Navy kickbacks defendant requests new lawyer

Admitted ringleader of Navy kickbacks scheme worth $18 million asks for new lawyer

Associated Press

PROVIDENCE, R.I. (AP) -- A former employee of the U.S. Navy who admitted leading a kickback scheme that cost the Navy $18 million is asking for a new lawyer less than two weeks after pleading guilty to conspiracy, theft of government property and tax evasion.

Ralph Mariano filed papers in U.S. District Court in Providence on Tuesday saying there has been a "complete breakdown" in the relationship between him and his lawyer, Robert Corrente. Corrente is a former U.S. attorney, and Mariano says he has a conflict because he was leading the office while it was investigating the scheme.

Corrente would not comment when asked Wednesday about the filing.

Mariano says in his filing that he does not want to change his guilty plea, but wants a new lawyer to help him before he is sentenced in September.

Corrente left the office of U.S. attorney in late June 20009. Mariano says in his filing that Corrente told him he sought permission from Washington to represent Mariano and was granted it as of June 2011. Mariano says that last month, he discovered that Corrente had authorized a subpoena in a related case in May 2009, and calls it a conflict of interest.

Mariano also says that he has lost trust in his lawyer and that their communications and level of discourse has suffered a serious breakdown, and complained that Corrente has frequently asked him to pay his outstanding legal bills even though Mariano has already paid Corrente $230,000.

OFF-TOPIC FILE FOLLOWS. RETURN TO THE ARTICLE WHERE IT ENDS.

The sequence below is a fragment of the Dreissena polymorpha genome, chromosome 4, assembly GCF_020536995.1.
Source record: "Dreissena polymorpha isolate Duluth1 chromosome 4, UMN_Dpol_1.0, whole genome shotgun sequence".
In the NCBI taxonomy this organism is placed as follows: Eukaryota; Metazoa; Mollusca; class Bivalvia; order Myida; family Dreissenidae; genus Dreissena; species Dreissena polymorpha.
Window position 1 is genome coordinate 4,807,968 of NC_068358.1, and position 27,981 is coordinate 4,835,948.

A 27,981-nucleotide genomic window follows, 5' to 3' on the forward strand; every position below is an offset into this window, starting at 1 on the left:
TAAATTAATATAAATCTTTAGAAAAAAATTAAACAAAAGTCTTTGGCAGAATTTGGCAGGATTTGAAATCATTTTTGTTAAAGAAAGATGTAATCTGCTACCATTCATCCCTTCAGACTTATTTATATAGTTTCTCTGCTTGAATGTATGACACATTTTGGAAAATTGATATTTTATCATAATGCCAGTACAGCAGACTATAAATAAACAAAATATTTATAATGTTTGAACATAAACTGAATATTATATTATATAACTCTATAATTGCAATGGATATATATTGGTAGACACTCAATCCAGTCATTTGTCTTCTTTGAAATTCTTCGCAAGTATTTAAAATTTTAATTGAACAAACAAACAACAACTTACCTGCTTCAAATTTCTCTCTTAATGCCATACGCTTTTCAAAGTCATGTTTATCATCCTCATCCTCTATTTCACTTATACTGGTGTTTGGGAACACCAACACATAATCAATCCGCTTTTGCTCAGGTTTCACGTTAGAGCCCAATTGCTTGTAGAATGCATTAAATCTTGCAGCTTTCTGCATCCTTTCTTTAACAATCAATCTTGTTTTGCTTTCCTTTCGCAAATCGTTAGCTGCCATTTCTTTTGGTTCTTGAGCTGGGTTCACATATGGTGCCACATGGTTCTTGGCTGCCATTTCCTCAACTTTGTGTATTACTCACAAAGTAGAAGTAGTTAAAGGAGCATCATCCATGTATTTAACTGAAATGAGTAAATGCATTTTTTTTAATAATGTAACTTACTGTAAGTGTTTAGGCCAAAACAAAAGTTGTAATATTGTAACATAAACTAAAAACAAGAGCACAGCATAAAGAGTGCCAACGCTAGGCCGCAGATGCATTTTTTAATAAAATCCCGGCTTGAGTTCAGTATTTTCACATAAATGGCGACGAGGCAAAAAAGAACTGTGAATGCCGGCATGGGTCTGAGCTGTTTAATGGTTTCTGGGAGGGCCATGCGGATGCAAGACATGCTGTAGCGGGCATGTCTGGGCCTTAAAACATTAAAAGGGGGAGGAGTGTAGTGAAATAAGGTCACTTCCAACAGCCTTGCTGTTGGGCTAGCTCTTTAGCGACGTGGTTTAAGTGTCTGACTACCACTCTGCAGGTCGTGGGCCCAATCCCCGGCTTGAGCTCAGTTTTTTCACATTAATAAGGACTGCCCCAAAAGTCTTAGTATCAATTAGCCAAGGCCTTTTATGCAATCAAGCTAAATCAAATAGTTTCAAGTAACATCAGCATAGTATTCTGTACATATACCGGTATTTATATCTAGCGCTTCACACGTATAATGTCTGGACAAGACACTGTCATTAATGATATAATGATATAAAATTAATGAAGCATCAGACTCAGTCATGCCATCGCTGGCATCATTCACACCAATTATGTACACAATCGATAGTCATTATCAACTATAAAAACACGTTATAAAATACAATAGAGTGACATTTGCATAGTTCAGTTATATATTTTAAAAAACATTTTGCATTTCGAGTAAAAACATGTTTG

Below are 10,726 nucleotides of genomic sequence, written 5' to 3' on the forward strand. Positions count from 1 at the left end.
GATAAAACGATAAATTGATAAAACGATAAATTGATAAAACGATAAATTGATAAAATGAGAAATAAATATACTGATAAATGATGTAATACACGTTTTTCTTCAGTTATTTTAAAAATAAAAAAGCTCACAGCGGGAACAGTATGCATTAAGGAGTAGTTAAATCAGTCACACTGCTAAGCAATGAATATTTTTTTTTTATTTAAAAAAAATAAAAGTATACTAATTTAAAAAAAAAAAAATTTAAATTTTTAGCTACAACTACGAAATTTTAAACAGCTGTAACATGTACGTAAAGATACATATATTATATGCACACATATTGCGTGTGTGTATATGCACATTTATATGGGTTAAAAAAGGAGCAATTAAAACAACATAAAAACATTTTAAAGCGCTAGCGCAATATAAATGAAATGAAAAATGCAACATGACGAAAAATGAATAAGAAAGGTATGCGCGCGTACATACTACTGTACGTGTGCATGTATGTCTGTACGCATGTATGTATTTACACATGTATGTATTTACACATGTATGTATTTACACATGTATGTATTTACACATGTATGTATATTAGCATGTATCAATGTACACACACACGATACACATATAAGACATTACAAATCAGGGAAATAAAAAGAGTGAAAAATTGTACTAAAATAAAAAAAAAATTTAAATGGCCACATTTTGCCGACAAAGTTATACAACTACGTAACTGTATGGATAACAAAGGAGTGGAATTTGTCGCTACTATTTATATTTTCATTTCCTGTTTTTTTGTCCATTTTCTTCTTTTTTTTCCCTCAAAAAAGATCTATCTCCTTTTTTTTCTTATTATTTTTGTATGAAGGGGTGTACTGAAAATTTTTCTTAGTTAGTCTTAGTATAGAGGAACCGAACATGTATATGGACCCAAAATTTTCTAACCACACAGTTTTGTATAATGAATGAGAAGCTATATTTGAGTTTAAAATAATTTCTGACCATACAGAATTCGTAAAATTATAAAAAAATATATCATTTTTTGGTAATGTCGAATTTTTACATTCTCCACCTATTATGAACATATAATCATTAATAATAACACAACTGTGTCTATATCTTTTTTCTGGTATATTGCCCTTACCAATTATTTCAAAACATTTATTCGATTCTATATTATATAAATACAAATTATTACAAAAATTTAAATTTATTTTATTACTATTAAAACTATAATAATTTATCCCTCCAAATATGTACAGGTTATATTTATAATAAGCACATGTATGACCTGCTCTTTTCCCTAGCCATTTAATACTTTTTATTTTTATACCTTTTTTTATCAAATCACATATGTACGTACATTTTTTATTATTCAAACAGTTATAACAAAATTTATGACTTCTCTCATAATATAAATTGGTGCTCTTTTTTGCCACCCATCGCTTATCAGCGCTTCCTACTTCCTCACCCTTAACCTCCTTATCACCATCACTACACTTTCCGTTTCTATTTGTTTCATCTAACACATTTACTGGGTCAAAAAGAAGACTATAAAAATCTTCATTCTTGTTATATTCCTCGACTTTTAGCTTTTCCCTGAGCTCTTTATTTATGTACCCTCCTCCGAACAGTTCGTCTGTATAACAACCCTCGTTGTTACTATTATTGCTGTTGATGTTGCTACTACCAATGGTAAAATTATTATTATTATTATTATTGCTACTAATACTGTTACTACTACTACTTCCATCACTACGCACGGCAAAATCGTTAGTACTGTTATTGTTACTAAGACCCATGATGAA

As an example, he says that during his plea hearing the judge asked him if he was amused by something, and complains that Corrente failed to clarify to the judge that Mariano was nervous and any smirk was not intended to be disrespectful, and later refused to forward a letter of apology to the court on Mariano's behalf. He says Corrente told Mariano he "got better than he deserved" and made an apparent comparison to Joseph Caramadre, an estate lawyer who recently tried unsuccessfully to vacate a guilty plea before federal court in Providence.

Mariano is one of six people charged in the case, and all have pleaded guilty. He acknowledged he used his position at the Naval Undersea Warfare Center to add money to contracts held by Georgia-based contractor Advanced Solutions for Tomorrow. In return, the contractor funneled kickbacks to Mariano, corrupt subcontractors, members of Mariano's family, its own staff and others.

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